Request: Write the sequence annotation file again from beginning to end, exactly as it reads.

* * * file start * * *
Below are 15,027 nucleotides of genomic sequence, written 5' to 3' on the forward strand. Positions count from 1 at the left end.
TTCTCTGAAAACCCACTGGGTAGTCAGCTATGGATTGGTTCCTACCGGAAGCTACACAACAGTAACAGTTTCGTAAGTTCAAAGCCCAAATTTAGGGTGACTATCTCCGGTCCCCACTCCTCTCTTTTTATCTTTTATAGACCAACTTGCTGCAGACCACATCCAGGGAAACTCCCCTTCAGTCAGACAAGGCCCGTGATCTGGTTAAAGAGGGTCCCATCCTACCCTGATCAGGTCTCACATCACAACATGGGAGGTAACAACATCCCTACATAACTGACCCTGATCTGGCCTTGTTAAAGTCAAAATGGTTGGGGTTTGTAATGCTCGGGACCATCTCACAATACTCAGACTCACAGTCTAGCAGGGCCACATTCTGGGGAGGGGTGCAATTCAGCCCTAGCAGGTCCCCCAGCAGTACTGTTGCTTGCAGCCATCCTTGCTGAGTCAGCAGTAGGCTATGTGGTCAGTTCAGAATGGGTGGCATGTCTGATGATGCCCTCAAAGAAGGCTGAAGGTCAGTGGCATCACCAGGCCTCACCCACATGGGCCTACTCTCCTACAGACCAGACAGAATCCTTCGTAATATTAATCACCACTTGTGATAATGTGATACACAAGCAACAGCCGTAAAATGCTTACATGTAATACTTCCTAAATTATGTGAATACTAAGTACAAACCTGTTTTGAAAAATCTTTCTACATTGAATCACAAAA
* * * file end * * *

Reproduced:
Below are 15,027 nucleotides of genomic sequence, written 5' to 3' on the forward strand. Positions count from 1 at the left end.
TTCTCTGAAAACCCACTGGGTAGTCAGCTATGGATTGGTTCCTACCGGAAGCTACACAACAGTAACAGTTTCGTAAGTTCAAAGCCCAAATTTAGGGTGACTATCTCCGGTCCCCACTCCTCTCTTTTTATCTTTTATAGACCAACTTGCTGCAGACCACATCCAGGGAAACTCCCCTTCAGTCAGACAAGGCCCGTGATCTGGTTAAAGAGGGTCCCATCCTACCCTGATCAGGTCTCACATCACAACATGGGAGGTAACAACATCCCTACATAACTGACCCTGATCTGGCCTTGTTAAAGTCAAAATGGTTGGGGTTTGTAATGCTCGGGACCATCTCACAATACTCAGACTCACAGTCTAGCAGGGCCACATTCTGGGGAGGGGTGCAATTCAGCCCTAGCAGGTCCCCCAGCAGTACTGTTGCTTGCAGCCATCCTTGCTGAGTCAGCAGTAGGCTATGTGGTCAGTTCAGAATGGGTGGCATGTCTGATGATGCCCTCAAAGAAGGCTGAAGGTCAGTGGCATCACCAGGCCTCACCCACATGGGCCTACTCTCCTACAGACCAGACAGAATCCTTCGTAATATTAATCACCACTTGTGATAATGTGATACACAAGCAACAGCCGTAAAATGCTTACATGTAATACTTCCTAAATTATGTGAATACTAAGTACAAACCTGTTTTGAAAAATCTTTCTACATTGAATCACAAAA